Sunday, 16 July 2017

Dungeon Master: Players Killing Everything

At a certain point a Dungeon Master typically reaches that phase where they no longer want their players to be a death-mobile killing everything that stands in their path. However, the methods to do so and even the reasons that it previously happened are numerous. As such, I want to try to collect them here along with my thoughts.As usually, hopefully it helps someone out there. And as usual, I'd be happy to hear what other people think.

Player Side

Some players are more likely to want to go around killing everyone than others. Combat is one of the things they enjoy, or they want to play a character who embraces the dark side. Even a role-player tends to want some combat in their games. Though that's an often used excuse, it sometimes is a legitimate desire from a player. Naturally then, they'll want to go around picking fights they think they can win.

However, there can be other reasons your players often get into fights or at the very least end up killing most things they come across. Doing so in games tends to reward players. They get treasure and experience. What can be better? If this is combined with a lack of consequences for killing, you end up in a situation where even people who generally don't want to kill everything in their way will. It's just clearly the best choice and players can typically only hamstring themselves for so long when you are trying to kill them.

Dungeon Master


Out of the gate, experience points can have a big impact on these sorts of situations. If you reward experience on kills, players will go for it. The alternative is to reward experience on a victory. In this case, they'll still receive experience for making enemies flee. This removes the desire to hunt down everyone who flees for experience. This option is still open in order to prevent intel from reaching the enemy. However, there is the metagame implication that for long term experience, it may be best to always let fleeing enemies go. It's sort of like catch and release fishing. They'll come back with more loot and experience. Milestones get around this entirely (awarding levels based on progress in the story), but change the experience for players.

By Design

When I design an combat encounter, how to avoid it completely tends to be one of the last questions on my mind. However, it's still an important question to ask. If you put your players into a dungeon, with the door closed behind them, fighting room through room, it should not be too much of a surprise if they start thinking of combat as the first option. In these kinds of dungeon crawls, it may not be much of a problem either. It could be what your players are here for. However, you can accidentally create these kinds of situations as well. When someone is trying to kill their character, a player is rarely in a talking mood. This means often the default choice is to fight. It also relies on the precedence previously set. You can't throw one encounter that should be solved through non-violence into a dungeon crawl full of nothing else and be surprised when they fight through it. If they run into at least one non-violent situation though, next time there's a better chance that they'll investigate first.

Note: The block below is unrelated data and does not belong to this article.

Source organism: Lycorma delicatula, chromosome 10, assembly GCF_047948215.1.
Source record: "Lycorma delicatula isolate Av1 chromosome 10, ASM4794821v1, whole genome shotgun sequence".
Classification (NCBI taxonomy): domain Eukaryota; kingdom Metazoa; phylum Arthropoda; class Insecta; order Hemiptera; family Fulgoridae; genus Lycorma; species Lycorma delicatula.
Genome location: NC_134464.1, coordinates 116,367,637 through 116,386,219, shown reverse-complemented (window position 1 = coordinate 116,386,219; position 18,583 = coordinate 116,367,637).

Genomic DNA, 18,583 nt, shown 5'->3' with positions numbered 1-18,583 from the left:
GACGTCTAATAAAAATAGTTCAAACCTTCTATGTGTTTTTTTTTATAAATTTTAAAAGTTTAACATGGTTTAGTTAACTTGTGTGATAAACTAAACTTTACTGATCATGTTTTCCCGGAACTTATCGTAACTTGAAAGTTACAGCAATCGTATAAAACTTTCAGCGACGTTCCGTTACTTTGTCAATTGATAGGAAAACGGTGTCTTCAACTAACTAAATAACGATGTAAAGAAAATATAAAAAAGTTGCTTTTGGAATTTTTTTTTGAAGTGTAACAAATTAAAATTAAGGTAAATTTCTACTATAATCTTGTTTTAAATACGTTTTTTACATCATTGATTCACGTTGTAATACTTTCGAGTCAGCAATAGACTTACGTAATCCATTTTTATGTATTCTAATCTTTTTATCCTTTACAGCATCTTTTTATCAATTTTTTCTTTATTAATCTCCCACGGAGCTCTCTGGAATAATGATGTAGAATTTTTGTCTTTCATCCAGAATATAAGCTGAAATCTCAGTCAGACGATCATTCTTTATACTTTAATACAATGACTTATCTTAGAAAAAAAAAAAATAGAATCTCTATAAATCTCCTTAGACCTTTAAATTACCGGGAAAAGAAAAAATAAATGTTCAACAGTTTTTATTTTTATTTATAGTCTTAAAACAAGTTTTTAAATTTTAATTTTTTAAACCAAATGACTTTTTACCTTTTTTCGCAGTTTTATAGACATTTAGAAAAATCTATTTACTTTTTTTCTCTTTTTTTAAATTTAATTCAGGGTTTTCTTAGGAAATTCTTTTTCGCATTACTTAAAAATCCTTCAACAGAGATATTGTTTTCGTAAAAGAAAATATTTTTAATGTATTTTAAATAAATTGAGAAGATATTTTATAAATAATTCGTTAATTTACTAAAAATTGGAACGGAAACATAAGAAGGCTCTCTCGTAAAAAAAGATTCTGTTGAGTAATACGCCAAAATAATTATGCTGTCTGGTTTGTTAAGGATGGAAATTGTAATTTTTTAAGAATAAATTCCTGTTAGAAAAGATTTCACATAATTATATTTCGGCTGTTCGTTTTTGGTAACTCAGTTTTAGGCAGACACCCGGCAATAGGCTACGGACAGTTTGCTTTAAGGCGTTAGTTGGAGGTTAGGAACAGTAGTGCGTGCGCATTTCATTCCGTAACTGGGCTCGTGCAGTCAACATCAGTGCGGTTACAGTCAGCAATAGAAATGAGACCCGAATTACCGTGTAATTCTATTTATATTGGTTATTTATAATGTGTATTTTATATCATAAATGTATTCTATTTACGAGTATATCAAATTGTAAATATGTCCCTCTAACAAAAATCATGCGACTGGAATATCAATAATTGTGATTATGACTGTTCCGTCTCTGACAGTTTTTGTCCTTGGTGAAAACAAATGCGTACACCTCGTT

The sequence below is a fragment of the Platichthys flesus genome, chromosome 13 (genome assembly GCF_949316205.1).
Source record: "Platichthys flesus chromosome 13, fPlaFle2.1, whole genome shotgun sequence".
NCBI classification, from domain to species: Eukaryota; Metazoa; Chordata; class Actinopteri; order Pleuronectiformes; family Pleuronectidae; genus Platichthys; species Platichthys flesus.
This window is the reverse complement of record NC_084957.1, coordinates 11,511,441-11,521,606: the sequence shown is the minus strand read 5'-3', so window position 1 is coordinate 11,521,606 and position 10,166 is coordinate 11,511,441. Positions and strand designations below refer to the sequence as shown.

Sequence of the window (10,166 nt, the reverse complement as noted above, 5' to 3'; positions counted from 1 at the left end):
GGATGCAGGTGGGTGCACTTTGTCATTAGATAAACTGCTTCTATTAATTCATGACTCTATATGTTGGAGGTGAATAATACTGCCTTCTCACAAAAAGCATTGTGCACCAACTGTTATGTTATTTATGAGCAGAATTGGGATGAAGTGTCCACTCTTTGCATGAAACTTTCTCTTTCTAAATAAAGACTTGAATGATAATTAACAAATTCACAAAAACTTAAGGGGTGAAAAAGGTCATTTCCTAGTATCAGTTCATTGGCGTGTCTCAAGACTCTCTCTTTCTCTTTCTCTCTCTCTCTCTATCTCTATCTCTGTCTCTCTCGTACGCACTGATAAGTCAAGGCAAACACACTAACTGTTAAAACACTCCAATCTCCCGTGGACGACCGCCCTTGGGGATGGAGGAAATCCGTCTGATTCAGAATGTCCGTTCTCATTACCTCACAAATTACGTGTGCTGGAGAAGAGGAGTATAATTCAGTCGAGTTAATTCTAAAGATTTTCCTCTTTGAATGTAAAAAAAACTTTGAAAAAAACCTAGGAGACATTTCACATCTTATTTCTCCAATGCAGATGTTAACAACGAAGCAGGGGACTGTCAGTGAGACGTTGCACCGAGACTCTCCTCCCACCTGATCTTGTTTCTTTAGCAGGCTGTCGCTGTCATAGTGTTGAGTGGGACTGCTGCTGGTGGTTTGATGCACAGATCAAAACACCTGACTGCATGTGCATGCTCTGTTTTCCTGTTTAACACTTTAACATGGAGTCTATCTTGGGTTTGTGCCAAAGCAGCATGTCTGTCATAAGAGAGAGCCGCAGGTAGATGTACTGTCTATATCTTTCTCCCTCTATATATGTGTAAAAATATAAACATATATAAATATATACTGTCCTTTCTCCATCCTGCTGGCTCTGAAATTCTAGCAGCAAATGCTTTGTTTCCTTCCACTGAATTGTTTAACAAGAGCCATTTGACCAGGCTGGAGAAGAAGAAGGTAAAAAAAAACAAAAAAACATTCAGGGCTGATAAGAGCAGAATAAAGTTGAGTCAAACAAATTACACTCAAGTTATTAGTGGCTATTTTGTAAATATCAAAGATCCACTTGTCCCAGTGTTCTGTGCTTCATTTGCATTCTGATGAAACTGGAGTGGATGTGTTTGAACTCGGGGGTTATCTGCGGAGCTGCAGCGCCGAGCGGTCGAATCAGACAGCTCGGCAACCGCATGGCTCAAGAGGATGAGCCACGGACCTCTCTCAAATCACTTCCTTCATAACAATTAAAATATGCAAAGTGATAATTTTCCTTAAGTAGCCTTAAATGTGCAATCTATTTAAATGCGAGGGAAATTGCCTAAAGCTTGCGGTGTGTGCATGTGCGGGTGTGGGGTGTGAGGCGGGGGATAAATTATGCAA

My suggestions for these kinds of situations are quite simple. Establish quite earlier that there are other ways to solve the problem and put a consequence for killing. If it's someone innocent, they might be able to get away with it once or twice but eventually there will be issues. Maybe more guards will be present in the streets, creating problems for your band of ragtag thieves. The point is that it should make sense. Loud noises in a dungeon can draw more attention. A missing patrol sets a camp on edge though sometimes people do skip watch duty to sleep or do other things. The last is to try and have some kind of alternatives ready and if not, not to be afraid of rolling with them. This is where it gets tricky. You also don't want a min-maxed charisma character to just talk through your entire campaign. In these cases the best advice I can think of to give is to remember that what is said is also important, not just how it's said, and that not every fight can be talked out seconds before erupting. It tends to be quite specific and on a case-by-case basis though. Remember that actions have consequences.

Doesn't Work?

Worst case scenario might be needing an out of character talk about what the players want from their campaign and what you want. You need to be on the same page or nothing works. Things get stale quickly if your players decide to just hang out at the inn every session instead of doing things. Only so many bandit groups can keep attacking the inn for protection money. Just like we have expectations that our players will go after something, players have expectations about what they'll be doing in a session. Of course, such talks can be had far earlier, such as at the start of the campaign. For experienced players, this may be needed. Dungeon Masters each have their own style of game and players, coming from a different style, may be expecting something that isn't coming. Sometimes it's for the best, sometimes it's for the worst, but those expectations are important to consider. A good part of our a Dungeon Master's job is managing expectation.You could have a lot of fun with a death-mobile party. However, people need to be alright with it and expect it. Typically, however, people prefer a mix of combat, role-play and storytelling (add humour to taste).

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